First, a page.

Finding Joy; or: I still don’t recognize myself.

Art is happening.

It’s not good art. It’s definitely not good art. But it’s art. I’ve been sketching and watching tutorials — mostly Valerie Flynn’s YouTube Channel Art ala Carte, but also Baylee Jae (not the least because I count at least two cats she’s had to relocate from her working surface during videos.) It’s been fun, and super informative/encouraging to see the build-up process along with the finished bits, rather than just the end result that wows you.

I know visual art is like writing in that it’s not fair to judge the material until it’s done. That is, the process of creating can be a jumbled, chaotic mess. In my mind, writing is more forgiving when it comes to that, because the idea of setting ink or lead to paper is a commitment that we don’t necessarily have when we’re typing on a computer. Nothing is wasted but time when I have to hit the delete button.

I have rudimentary skills. I can draw a shape and you can tell its supposed to be a cat. But I want to build on this, and I’ve wanted to build on this for forever, but until recently, the  idea of having such a steep learning curve ahead of me was daunting, and unappealing.

I’ll admit it: I like being able to do something well, and while I can’t say that writing well was innate, sometimes it feels like it. Oh, I make loads of technical mistakes all the time, mistakes that see the light of day even because we can’t catch everything, we can only do our very best, and sometimes my very best isn’t all that good.

But I’ve been writing for decades. I’ve received great feedback and encouragement all along, and I tell good stories. To a degree, it’s easy. It’s skill that I’ve built up over years and years, and it’s nothing you can skip without actually writing, and having a regular practice is invaluable when it comes to that. The learning curve for drawing staring back at me was enough to decide, meh, I’m good.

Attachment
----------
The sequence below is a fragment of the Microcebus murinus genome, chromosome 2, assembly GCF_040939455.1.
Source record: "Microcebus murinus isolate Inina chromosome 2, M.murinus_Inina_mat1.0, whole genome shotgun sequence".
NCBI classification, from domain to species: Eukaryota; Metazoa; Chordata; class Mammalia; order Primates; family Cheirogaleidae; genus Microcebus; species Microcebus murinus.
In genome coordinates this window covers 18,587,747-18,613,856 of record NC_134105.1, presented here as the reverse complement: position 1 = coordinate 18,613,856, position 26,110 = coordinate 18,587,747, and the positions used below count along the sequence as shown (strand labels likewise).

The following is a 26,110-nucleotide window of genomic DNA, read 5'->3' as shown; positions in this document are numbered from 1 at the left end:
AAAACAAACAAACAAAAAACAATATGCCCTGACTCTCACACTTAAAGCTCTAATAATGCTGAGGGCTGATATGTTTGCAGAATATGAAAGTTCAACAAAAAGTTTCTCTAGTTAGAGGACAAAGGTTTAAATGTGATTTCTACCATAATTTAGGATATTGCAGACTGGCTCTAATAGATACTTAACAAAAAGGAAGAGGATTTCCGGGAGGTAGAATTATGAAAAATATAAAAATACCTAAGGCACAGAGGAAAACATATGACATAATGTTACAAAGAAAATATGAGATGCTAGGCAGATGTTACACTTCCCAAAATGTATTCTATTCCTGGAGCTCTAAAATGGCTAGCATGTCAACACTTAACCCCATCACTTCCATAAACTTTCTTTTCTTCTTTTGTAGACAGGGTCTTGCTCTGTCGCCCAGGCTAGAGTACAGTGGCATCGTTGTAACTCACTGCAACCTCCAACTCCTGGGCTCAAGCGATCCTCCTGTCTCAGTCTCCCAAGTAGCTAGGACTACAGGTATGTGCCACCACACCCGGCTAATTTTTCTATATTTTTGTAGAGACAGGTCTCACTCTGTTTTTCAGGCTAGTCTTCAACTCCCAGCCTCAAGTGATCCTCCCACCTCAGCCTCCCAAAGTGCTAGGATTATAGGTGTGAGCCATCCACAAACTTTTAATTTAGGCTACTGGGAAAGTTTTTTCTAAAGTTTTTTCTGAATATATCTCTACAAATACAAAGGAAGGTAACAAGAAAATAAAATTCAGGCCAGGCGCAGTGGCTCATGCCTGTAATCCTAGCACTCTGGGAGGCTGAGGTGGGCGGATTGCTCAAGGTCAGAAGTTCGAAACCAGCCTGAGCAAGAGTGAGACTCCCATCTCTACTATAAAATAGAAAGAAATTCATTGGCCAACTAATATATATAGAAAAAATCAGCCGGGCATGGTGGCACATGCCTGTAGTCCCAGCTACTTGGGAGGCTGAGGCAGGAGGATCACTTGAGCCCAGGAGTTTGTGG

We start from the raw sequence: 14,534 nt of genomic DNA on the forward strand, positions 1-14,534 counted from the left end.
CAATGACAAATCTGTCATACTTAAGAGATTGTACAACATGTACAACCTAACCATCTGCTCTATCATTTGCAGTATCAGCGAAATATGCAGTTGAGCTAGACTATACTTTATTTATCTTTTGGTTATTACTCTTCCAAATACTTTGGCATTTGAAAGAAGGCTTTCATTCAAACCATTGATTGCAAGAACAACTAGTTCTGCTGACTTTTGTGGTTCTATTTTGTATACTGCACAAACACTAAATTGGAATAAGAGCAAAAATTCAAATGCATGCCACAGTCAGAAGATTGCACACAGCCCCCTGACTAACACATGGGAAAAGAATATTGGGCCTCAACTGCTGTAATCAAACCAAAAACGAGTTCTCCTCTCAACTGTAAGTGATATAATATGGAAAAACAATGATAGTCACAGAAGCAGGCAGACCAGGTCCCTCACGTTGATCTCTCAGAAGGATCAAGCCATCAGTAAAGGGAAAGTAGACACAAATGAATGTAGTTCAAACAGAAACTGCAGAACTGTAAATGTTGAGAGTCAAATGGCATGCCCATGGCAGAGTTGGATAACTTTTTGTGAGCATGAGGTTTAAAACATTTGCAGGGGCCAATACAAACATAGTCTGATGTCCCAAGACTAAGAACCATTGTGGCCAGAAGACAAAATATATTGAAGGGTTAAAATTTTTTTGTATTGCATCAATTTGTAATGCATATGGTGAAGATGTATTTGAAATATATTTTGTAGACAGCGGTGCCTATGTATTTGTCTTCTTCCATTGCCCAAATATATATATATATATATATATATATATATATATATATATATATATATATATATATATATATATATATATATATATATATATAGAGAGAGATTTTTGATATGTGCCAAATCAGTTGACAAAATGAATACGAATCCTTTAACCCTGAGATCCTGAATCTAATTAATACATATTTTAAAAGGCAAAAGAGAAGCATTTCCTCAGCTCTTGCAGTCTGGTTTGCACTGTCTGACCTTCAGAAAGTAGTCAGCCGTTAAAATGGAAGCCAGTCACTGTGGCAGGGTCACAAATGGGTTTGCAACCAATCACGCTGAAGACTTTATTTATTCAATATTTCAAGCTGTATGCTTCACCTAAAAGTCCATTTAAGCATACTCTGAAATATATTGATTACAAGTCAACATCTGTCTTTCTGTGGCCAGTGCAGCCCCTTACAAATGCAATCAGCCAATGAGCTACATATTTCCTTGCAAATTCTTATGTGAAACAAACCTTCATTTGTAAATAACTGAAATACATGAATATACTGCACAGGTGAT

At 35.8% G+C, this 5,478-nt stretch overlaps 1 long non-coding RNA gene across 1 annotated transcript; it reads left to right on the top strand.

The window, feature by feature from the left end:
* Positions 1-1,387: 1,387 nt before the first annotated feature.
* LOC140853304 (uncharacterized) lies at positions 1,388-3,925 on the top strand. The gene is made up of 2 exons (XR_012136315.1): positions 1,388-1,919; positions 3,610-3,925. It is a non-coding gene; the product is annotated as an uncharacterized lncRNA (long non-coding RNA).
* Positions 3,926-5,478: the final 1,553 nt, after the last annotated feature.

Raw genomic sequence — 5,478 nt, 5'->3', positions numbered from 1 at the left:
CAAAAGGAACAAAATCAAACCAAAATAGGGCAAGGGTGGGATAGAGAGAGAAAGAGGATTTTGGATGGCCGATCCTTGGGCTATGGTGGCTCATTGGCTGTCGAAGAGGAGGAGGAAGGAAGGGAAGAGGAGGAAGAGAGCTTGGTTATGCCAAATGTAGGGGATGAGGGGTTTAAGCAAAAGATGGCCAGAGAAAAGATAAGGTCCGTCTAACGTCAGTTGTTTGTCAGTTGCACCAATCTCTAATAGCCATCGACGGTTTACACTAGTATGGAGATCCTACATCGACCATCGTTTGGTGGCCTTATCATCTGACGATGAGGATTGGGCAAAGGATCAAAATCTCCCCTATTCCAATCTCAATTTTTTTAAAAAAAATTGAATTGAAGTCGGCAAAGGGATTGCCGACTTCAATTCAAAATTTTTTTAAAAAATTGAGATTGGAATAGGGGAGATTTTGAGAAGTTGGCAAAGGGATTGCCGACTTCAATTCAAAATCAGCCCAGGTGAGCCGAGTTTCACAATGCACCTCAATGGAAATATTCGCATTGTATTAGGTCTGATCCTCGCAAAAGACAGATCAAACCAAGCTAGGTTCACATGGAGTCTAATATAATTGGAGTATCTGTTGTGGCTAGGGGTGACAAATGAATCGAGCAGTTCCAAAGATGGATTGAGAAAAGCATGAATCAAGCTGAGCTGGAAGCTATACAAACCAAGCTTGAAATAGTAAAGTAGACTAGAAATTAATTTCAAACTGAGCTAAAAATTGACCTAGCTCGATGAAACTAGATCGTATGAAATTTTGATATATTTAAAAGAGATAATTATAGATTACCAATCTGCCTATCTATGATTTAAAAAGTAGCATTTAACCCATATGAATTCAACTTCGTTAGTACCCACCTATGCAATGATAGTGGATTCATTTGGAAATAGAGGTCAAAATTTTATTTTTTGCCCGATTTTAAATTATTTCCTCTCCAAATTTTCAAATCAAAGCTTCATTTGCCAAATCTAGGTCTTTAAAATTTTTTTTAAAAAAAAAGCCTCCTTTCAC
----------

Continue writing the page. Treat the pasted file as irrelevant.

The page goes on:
Except — there are images I want to have out in the world, and I’m  going to have to be the one to get them there. Who else is going to  create the image of Poseidon and Vishnu hanging out together? Who else is going to want to show you what Thistlethorn might look like? There are stories that I desperately want to tell, and I want to SHOW YOU SOME OF THE SCENES. Beth insists that taking up art will in the end  feed into my ablitiy * as a writer; that it will only enhance my skill set, and I think she’s right.

I feel empowered, having found these wonderfully encouraging artists sharing their process with us. I feel excited, picking up pencils and making marks on a page.I have a project already underway, and the art is going to be bad for a long, long time —  and I’m good with that.

I take a step back and look at myself. Maybe I squint a little, trying to find familiar features, just to be sure. I’m excited, without any pressure-making feelings, without any “it’s stupid, it’s going to suck, why bother?” I’m ‘bothering’ because I’ve wanted to do this for ages. This is not going to be a regret, at the end of my life, that I didn’t try. I’m going to create art, just for the fun of creating it, and I’m going to share it, because  that’s what I do (here, I’m vulnerable, EVERYONE LOOK!!). Someday I’ll maybe start to recognize this new Jo.  For now, I’m okay just really liking her.

* I was gonna  go in and fix this typo — but I kinda love its placement in that sentence. Like, yeah, I have an ability as a writer, but hey, it’s still messy and I still fuck it up, and look, sometimes I can’t spell! Yeah. It’s gonna stay.

2 thoughts on “Finding Joy; or: I still don’t recognize myself.

  1. “Except — there are images I want to have out in the world, and I’m going to have to be the one to get them there. Who else is going to create the image of Poseidon and Vishnu hanging out together? Who else is going to want to show you what Thistlethorn might look like?”

    This is always the best motivation❤

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